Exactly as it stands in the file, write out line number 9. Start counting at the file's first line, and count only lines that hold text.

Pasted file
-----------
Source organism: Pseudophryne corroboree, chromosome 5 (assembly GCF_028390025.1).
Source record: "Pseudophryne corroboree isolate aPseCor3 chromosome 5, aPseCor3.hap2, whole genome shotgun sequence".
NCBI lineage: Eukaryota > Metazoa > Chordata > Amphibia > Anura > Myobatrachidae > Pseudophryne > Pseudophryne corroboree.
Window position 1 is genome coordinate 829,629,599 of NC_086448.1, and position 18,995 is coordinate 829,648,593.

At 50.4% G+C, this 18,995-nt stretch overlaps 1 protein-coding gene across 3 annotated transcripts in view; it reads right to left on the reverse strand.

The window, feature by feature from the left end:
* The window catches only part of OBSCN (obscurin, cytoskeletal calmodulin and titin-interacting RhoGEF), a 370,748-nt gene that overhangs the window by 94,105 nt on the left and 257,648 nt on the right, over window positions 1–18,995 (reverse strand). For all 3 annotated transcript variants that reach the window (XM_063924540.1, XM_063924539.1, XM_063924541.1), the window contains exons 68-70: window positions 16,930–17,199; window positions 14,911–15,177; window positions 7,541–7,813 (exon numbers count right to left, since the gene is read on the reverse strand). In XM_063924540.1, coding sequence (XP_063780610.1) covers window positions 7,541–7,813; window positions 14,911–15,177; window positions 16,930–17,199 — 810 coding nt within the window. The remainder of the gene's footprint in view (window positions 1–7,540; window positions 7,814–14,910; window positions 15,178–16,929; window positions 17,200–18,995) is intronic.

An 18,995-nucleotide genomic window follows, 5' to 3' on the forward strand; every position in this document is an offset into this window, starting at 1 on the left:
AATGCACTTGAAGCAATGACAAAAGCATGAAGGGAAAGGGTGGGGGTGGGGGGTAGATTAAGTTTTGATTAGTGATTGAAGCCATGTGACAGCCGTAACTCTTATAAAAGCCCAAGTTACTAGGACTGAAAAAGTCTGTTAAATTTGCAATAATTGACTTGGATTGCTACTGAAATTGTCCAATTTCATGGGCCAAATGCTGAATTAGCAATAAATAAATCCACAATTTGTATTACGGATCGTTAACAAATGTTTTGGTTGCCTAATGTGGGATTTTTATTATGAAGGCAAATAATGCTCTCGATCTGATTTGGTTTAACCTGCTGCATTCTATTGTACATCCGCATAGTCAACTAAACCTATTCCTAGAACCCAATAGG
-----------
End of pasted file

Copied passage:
AATGCACTTGAAGCAATGACAAAAGCATGAAGGGAAAGGGTGGGGGTGGGGGGTAGATTAAGTTTTGATTAGTGATTGAAGCCATGTGACAGCCGTAACTCTTATAAAAGCCCAAGTTACTAGGACTGAAAAAGTCTGTTAAATTTGCAATAATTGACTTGGATTGCTACTGAAATTGTCCAATTTCATGGGCCAAATGCTGAATTAGCAATAAATAAATCCACAATTTGTATTACGGATCGTTAACAAATGTTTTGGTTGCCTAATGTGGGATTTTTATTATGAAGGCAAATAATGCTCTCGATCTGATTTGGTTTAACCTGCTGCATTCTATTGTACATCCGCATAGTCAACTAAACCTATTCCTAGAACCCAATAGG